Sunday, October 20, 2013

Blocked on LinkedIn? Here's What You Can Do To Recover...

Booted, moofed, blocked, deleted....Are all of your comments and postings on LinkedIn groups suddenly disappearing in to the vast abyss of the moderation queue?  When you keep seeing the message 'your comment has been submitted for review' after posting in every single group, then you may have been SWAM'd.

SWAM stands for site-wide automated moderation status.  This happens when a group manager blocks you from a group. When that event takes place, all postings to all groups you are a member of go to the moderation queue for the manager to review and approve.

Frustrating? Yes, it is and I completely understand your frustration. One of the biggest mistakes I made early on as an SM manager was getting swamd due to overzealous posting.  It was a painful lesson, and I do accept the double DA points for failing to read group rules before submitting those posts.

What can you do now?  Believe it or not, you can recover from being swam'd. The first thing you need to do is re-read (or read for the first time) the group rules you are a member of.  Somewhere along the lines, a rule got broken.  Just accept that and move on.

Side note:
I know what you're thinking: how can Joe Blow who posts link after link after link not get blocked, but I do?Now, we can have a whole discussion about group fairness, and whether or not managers are correct in blocking some members and not others.  We'll save this for another discussion because there is a lot to talk about that :)

Steps to SWAM'd Recovery:

1. Private message (PM) the group managers or owners (if possible).

To send a message to the group owner or manager, click on the 'i' for the group information, and then on the 'Group Profile' link.  Hover over the name and click on the 'Send Message' link.  All that is needed is a polite text asking to have your posts allowed through again.  Remember, most group owners are unaware of their members being tagged with a swam'd status.

Be prepared: The group owner may or may not respond.  Some owners are highly engaged with their members and may be willing to hear you out; others may not respond at all.  This goes back to my side not about group management.  There's more to talk about on that topic, but we will save it for another discussion.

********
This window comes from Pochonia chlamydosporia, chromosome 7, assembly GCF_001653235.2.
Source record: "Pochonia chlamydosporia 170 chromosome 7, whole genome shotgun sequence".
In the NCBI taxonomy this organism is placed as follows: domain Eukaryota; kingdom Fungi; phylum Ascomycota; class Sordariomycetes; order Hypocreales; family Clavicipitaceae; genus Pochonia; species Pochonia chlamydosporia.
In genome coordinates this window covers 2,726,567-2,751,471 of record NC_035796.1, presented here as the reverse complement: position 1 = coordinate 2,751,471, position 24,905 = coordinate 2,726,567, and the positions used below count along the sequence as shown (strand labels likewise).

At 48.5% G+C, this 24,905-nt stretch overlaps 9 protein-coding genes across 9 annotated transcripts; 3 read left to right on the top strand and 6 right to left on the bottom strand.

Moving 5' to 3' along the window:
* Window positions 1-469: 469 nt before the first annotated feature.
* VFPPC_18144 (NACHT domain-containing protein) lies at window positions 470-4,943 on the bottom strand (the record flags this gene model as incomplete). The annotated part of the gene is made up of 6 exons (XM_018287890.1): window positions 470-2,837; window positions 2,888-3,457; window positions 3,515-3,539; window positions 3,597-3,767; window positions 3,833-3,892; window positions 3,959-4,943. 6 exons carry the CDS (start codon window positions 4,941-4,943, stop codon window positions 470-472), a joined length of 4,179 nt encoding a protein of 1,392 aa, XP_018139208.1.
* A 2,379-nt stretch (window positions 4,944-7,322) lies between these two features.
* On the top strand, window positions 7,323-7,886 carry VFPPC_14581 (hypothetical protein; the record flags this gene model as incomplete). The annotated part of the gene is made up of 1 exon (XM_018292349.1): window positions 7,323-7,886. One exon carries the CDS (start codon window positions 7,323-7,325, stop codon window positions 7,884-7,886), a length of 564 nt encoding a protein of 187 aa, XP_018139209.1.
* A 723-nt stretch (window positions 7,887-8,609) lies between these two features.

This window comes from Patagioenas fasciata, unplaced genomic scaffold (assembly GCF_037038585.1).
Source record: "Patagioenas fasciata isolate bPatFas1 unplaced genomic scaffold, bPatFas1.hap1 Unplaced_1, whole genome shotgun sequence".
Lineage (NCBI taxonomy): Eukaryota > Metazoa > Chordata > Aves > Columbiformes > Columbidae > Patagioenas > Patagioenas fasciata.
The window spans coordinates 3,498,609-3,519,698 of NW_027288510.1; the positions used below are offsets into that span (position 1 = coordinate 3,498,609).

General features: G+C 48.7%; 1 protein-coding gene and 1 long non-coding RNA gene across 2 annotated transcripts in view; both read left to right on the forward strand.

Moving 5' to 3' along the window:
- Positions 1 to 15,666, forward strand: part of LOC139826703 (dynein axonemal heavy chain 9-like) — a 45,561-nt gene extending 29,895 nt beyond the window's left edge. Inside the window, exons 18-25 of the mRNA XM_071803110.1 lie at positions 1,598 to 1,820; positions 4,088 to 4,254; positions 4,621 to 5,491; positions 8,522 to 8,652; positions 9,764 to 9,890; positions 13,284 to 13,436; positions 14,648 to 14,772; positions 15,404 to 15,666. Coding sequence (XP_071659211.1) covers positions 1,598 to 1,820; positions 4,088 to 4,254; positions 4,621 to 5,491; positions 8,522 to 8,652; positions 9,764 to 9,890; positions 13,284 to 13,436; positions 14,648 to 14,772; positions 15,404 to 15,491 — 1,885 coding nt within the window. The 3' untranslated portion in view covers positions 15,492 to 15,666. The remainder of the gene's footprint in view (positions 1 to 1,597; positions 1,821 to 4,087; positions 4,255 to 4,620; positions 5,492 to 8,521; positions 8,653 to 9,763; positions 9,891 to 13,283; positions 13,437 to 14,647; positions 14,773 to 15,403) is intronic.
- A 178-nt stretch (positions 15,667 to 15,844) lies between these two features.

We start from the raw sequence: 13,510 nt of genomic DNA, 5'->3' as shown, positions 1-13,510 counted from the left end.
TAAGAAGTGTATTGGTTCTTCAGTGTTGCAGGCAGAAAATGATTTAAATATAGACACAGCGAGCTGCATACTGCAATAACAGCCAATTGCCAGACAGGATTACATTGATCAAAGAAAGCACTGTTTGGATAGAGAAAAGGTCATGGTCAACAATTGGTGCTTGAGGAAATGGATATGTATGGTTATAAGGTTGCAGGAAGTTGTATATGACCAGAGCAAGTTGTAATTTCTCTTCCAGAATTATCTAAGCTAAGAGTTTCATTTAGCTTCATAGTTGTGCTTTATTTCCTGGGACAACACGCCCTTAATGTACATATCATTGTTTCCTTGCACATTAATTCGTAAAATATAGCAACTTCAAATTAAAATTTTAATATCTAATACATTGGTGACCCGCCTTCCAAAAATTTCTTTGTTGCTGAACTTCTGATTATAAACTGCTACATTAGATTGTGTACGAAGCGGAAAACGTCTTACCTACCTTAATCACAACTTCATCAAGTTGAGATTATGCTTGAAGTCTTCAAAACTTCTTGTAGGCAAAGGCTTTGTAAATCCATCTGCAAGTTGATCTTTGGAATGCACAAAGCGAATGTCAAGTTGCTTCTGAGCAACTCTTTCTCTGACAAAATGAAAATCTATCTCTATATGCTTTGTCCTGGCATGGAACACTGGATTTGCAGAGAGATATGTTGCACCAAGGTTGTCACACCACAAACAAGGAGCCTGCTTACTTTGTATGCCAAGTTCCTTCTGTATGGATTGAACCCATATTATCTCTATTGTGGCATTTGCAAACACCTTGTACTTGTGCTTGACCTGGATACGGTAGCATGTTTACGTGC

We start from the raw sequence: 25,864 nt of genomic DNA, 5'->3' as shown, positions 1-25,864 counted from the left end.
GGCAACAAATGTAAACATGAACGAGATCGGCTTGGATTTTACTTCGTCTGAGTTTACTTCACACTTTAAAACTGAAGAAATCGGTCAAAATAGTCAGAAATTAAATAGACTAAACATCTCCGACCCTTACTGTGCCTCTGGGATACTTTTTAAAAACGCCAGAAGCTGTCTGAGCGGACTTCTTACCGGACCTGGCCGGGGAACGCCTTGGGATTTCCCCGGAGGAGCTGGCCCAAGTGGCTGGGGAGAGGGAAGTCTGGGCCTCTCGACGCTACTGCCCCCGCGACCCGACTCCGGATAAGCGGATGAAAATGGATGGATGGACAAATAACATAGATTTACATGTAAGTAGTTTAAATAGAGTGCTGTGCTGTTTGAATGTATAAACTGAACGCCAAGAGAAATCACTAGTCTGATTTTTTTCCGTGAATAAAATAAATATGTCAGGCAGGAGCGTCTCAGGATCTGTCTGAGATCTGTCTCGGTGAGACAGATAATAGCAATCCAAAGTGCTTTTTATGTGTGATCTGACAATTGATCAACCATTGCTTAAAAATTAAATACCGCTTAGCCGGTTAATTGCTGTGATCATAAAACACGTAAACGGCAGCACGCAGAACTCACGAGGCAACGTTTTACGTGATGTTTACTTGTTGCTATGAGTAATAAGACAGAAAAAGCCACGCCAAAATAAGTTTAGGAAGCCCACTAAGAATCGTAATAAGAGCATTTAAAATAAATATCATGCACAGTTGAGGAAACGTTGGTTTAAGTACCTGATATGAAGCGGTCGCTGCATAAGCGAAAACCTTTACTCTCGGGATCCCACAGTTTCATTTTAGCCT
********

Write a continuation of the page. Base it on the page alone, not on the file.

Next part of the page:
If a send message link is not available, then the owner or manager has turned off the option to receive PM's from group member. If that is the case, you will only be able to PM the group leader if he or she is a connection.

If the group owner is unresponsive, or PM's are not possible, move on to step 2.

2. Dust yourself off and find another group to join.

There are over 1.4 million groups on LinkedIn.   LI users are limited to 50 groups, so yes, there are plenty of other groups out there!

3. Read the Rules, and Follow Them!

To avoid reliving this headache after your on a 'free to post' status again, be sure to read the rules in all of your groups.

4. Start your own Group

You can create and own up to 10 groups on LinkedIn.  Yes, there is work involved in growing a group membership, but as the owner, you can post what you want without the fear of getting SWAM'd.

I've recovered from the SWAM'd experience by following these steps, and you can too!

Tuesday, October 15, 2013

Hello World....

Hello World!  I'm starting out simple - just like the very first programming tutorial I've ever taken.  My name is Jeanine and and I'm here to share my experiences managing Social Media for others.  I've had the pleasure of helping some great entrepreneurs in the SM arena.  I'm still learning, and I still make mistakes.  It's been fun, and I'm looking forward to sharing my journey with you.